Saturday, February 7, 2009

Snake City

It was late winter, several years ago, the early wildflowers were putting on a pretty spectacular display. I planned a walk on the Bibbulman track, from Shelley Beach across West Cape Howe to Bornholm Beach Road and back. None of my regular walking partners wanted to come, so I decided to go alone. I thought walking alone would be a great opportunity for thinking through an issue which had been troubling me. I’d recently become aware that I had become quite distracted and unproductive, obsessed with a matter which was consuming all my energy and going nowhere.
I parked my car at Shelley’s Lookout and headed bush. I was about a kilometre and a half into the walk, all uphill, stopped to rest at the top of a hill and realised with a shock that I’d left my hat in the car. I had a choice of going back to get it or going on without it - it was a warm, sunny day. I thought it wiser to turn around. Setting out for the second time I climbed the hill again. Now completely warmed up, I set off down the dirt track at a pretty fast pace. I rounded a corner and met a snake coming down the track in my direction! The snake went left into a cluster of rocks, I went right. A little further along another snake crossed the track in front of me. Then a few moments later, going downhill on steps formed with logs, I step onto a log and disturbed a snake on the other side. I tried not to be distracted by the acres of bush in flower around me or by the insidious way my walking rhythm lulled me into the world of my thoughts, several more times I was jolted back to reality by rustles from the bush alongside the track, snakes retreating into the scrub or travelling downhill ahead of me. After some time spent crossing around the back of West Cape Howe, I reached the coast. The Cape to my left, the wild Southern Ocean in front, and Bornholm Beach curving away to my right. I stood absolutely spellbound. Yes, I thought, God was here, recently. I don’t know why I looked down, but there on the track right beside me was a snake, sunbaking. I went North, the snake went South. I kept going. The walk was proving tougher than I’d imagined it would be. A lot of it was uphill, and one of those hills was a real challenge. I laboured up it, one man-made step after the other, and half way up disturbed another snake! I was breathless for more than one reason. After that, it was a cruisey walk downhill and along a winding but flat track to Bornholm Beach Road, a sandy four-wheel drive track. I sat on a log at the side of the track, rested and ate my lunch. It seemed to me I’d been receiving warnings via the snakes all morning, as though something was saying: Pay attention. Barbara, pay attention! I turned around, resolving to make as much noise as I could, to sing, to shout, to recite poems, to walk loud, to make sure those snakes were long gone by the time I got anywhere near them. I had a good time, composed some awful song lyrics, sang until I was hoarse, walked myself into a strong, comfortable rhythm. But, without realising, I’d stopped the noise making. My thoughts busied themselves with my current obsession and I slipped into that rhythm that walking long distances gets you into, where you cover the ground without really being present. The pace is steady and fast. Too quiet. The tiger snake was standing on its tail in the middle of the track and striking when I saw it! I don’t know how, but despite the speed of my forward momentum I flew backwards! I stopped. Terrified. My heart felt as though it would thump its way out of my chest. Stand still! Don’t run! Stand still! The snake half-dropped to the ground, head swaying slightly. I thought it might charge at me. It looked like it was going to charge me … then it wavered and veered off into the scrub at the side of the path. God! Oh, God! Fear cemented my feet to the ground. I don’t know how long I stood there before I began to think rationally. Move! And I launched myself from that spot, ran full pelt past the place where the snake had left the path and I ran until I couldn’t run any more and then I walked and I never took my eyes off the track not even for a for a milli-second and I jumped at every lizard, every bee, every dragonfly, screamed when a feral cat shot out of the heath and into a cluster of peppermints. About an hour later, approaching the crest of the last hill before the descent to the Lookout car park, I hesitated. The track was bordered by heavily eroded limestone rocks, it was late afternoon and the shadows were lengthening. That first snake? I drove down to the beach and sat in the car shaking, watching the waves come in. I just watched the waves come in.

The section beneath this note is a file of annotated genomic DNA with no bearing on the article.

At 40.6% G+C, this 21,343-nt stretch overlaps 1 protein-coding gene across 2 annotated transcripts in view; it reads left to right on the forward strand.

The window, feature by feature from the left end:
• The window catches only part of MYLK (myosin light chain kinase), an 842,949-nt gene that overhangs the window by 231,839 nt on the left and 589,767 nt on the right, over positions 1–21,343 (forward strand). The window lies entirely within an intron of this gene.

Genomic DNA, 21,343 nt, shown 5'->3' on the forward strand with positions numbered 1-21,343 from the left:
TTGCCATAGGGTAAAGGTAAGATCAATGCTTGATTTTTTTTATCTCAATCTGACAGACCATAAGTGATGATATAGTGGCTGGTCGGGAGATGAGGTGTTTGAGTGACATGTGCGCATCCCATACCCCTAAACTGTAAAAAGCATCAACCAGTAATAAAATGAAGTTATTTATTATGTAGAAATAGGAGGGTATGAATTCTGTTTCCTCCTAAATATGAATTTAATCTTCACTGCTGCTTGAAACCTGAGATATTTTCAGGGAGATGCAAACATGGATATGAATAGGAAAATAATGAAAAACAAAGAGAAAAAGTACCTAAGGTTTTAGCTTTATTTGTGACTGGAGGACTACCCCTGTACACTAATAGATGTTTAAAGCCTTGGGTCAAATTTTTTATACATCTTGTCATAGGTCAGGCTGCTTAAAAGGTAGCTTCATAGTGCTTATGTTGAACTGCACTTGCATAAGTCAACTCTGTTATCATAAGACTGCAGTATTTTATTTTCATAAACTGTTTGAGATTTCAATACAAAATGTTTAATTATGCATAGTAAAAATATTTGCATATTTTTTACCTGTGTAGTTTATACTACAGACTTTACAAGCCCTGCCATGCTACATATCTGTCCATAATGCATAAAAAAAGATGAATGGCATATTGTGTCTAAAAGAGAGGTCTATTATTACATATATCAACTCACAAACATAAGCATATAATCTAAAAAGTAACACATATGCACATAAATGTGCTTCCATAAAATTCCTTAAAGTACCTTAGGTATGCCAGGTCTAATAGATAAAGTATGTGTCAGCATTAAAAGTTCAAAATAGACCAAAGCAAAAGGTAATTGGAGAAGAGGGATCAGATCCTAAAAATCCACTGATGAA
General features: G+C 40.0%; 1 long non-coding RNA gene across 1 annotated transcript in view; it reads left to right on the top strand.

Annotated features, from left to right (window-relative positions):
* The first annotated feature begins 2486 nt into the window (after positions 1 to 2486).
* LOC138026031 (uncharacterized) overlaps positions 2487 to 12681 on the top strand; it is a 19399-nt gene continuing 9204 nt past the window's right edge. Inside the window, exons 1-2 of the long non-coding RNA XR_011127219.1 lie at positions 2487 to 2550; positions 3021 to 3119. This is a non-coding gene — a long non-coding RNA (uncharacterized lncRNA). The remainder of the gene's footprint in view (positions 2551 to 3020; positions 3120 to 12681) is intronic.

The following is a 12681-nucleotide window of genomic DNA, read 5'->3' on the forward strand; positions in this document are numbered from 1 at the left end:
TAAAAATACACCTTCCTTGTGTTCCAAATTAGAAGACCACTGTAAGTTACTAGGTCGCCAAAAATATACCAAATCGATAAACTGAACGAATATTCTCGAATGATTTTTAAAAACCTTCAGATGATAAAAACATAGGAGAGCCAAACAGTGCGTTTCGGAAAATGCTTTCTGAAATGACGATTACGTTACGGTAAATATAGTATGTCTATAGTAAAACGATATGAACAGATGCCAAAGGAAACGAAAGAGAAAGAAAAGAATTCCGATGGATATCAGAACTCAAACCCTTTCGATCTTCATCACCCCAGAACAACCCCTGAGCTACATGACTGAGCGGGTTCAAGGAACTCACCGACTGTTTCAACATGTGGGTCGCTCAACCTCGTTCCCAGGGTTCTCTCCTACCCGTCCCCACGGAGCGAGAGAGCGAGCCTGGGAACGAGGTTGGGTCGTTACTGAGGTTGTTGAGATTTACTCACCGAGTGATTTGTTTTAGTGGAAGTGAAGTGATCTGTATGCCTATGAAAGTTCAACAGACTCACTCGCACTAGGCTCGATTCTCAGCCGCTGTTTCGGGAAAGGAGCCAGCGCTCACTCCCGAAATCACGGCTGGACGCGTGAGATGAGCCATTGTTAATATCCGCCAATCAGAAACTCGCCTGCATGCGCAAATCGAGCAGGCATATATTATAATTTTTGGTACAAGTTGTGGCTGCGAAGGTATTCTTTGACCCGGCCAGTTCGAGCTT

1. My God!! What a day that was.
    You know I have met several snakes in one walk out at the Windmills (Sand Patch)It has occurred to me that the Bibbulmun Track logo is a snake, so maybe that is significant. I like snakes and to see one snake is fine, but to bump into the darlings every second step of the way is very unnerving.
    But the snake is sacred too and when I meet with them I always think it is significant. He is the Dreamtime's Rainbow Serpent, the Noongar Wagyl, and the local Menang people have their 'deputy' snake in the Marjit, the green carpet snake who is very sacred and guards the waterways. In our mythology he is the Celtic Dragon, but also the Judeo-Christian serpent in the Garden of Eden associated with sex, vice and tempatation. So, for symbolic meaning....take your pick!

  2. A good read and yep, ya just gotta be on constant alert when there is a snake around! LOL!

  3. Snakes just DO things to us, hey? Hopefully they helped with those issues!

  4. They helped all right, Sarah... I think I've been paying attention ever since!

  5. The photo is from the webcam on the former HMAS Perth dive-wreck in King George Sound.